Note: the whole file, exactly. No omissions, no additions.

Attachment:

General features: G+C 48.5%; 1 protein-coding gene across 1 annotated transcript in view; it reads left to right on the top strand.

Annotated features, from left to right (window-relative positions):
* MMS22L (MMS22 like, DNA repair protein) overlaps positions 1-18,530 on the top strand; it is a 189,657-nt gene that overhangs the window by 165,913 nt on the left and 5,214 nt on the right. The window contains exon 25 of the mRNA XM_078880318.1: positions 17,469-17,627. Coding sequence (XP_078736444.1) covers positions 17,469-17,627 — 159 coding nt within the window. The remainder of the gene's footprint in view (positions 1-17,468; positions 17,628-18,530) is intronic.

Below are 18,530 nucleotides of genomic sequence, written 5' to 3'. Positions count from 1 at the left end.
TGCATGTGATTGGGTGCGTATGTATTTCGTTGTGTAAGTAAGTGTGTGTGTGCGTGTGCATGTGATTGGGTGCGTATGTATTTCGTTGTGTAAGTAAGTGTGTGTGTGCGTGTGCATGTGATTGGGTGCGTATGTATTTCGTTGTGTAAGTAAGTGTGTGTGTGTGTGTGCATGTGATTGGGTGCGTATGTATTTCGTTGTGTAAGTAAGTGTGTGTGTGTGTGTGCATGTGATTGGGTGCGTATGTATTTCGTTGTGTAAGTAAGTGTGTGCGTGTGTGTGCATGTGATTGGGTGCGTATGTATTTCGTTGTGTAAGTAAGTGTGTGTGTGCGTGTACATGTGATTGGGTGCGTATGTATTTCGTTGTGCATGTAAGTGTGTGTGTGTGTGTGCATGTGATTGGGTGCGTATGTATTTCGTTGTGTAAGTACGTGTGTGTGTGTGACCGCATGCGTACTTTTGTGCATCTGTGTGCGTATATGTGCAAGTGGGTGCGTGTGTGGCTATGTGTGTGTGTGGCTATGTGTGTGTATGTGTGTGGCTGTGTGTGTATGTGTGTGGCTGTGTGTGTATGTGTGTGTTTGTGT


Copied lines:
General features: G+C 48.5%; 1 protein-coding gene across 1 annotated transcript in view; it reads left to right on the top strand.

Annotated features, from left to right (window-relative positions):
* MMS22L (MMS22 like, DNA repair protein) overlaps positions 1-18,530 on the top strand; it is a 189,657-nt gene that overhangs the window by 165,913 nt on the left and 5,214 nt on the right. The window contains exon 25 of the mRNA XM_078880318.1: positions 17,469-17,627. Coding sequence (XP_078736444.1) covers positions 17,469-17,627 — 159 coding nt within the window. The remainder of the gene's footprint in view (positions 1-17,468; positions 17,628-18,530) is intronic.

Below are 18,530 nucleotides of genomic sequence, written 5' to 3'. Positions count from 1 at the left end.
TGCATGTGATTGGGTGCGTATGTATTTCGTTGTGTAAGTAAGTGTGTGTGTGCGTGTGCATGTGATTGGGTGCGTATGTATTTCGTTGTGTAAGTAAGTGTGTGTGTGCGTGTGCATGTGATTGGGTGCGTATGTATTTCGTTGTGTAAGTAAGTGTGTGTGTGTGTGTGCATGTGATTGGGTGCGTATGTATTTCGTTGTGTAAGTAAGTGTGTGTGTGTGTGTGCATGTGATTGGGTGCGTATGTATTTCGTTGTGTAAGTAAGTGTGTGCGTGTGTGTGCATGTGATTGGGTGCGTATGTATTTCGTTGTGTAAGTAAGTGTGTGTGTGCGTGTACATGTGATTGGGTGCGTATGTATTTCGTTGTGCATGTAAGTGTGTGTGTGTGTGTGCATGTGATTGGGTGCGTATGTATTTCGTTGTGTAAGTACGTGTGTGTGTGTGACCGCATGCGTACTTTTGTGCATCTGTGTGCGTATATGTGCAAGTGGGTGCGTGTGTGGCTATGTGTGTGTGTGGCTATGTGTGTGTATGTGTGTGGCTGTGTGTGTATGTGTGTGGCTGTGTGTGTATGTGTGTGTTTGTGT